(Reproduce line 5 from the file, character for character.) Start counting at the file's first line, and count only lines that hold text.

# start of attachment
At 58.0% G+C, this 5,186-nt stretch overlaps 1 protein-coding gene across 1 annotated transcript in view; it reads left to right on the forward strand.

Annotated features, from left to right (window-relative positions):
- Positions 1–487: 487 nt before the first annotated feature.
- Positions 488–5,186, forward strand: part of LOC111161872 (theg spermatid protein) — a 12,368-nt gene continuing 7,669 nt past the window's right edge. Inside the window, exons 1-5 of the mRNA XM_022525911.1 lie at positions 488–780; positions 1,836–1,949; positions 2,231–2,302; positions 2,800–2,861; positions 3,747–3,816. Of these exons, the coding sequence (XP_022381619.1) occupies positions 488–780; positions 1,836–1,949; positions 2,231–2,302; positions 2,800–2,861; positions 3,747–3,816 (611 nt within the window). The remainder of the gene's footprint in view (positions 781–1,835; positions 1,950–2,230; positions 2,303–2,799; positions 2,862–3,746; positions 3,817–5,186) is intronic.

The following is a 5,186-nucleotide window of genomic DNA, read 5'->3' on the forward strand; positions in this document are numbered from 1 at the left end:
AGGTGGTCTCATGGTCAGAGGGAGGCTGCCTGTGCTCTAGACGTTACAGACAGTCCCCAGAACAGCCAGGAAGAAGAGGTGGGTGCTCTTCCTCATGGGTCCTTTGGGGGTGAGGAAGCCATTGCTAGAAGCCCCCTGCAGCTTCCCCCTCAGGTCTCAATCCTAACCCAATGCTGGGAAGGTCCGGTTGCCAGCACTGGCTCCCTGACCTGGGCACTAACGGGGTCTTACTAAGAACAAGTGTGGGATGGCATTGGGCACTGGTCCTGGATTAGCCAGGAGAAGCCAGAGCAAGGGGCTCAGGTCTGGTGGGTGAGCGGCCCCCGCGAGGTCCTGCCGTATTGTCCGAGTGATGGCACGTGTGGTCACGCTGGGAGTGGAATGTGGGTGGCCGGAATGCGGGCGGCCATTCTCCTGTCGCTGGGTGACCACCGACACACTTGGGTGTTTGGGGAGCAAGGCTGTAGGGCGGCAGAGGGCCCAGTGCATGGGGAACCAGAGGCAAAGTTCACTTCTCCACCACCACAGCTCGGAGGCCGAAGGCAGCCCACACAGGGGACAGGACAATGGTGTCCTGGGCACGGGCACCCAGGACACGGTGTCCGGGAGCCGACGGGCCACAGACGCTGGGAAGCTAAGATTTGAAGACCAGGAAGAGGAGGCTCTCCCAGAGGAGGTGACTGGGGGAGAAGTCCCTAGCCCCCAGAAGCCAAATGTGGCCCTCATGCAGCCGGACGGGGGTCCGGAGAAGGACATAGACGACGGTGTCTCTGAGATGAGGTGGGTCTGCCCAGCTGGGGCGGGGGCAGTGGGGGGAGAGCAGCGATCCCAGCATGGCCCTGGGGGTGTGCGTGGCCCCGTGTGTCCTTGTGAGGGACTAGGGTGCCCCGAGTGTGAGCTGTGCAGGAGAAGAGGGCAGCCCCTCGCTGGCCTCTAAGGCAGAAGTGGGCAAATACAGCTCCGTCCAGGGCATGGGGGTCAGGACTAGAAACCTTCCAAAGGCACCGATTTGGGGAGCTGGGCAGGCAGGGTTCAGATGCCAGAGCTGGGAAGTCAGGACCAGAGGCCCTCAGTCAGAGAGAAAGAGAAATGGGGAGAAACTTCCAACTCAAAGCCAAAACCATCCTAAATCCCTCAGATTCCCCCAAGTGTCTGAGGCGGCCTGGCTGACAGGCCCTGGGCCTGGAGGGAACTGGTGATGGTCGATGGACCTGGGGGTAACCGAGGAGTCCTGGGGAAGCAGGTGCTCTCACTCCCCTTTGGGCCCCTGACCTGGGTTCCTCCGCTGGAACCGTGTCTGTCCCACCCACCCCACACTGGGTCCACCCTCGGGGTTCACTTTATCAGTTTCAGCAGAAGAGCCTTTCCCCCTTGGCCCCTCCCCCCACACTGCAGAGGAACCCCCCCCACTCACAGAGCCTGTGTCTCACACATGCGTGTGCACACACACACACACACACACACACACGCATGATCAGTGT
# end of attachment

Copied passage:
The following is a 5,186-nucleotide window of genomic DNA, read 5'->3' on the forward strand; positions in this document are numbered from 1 at the left end: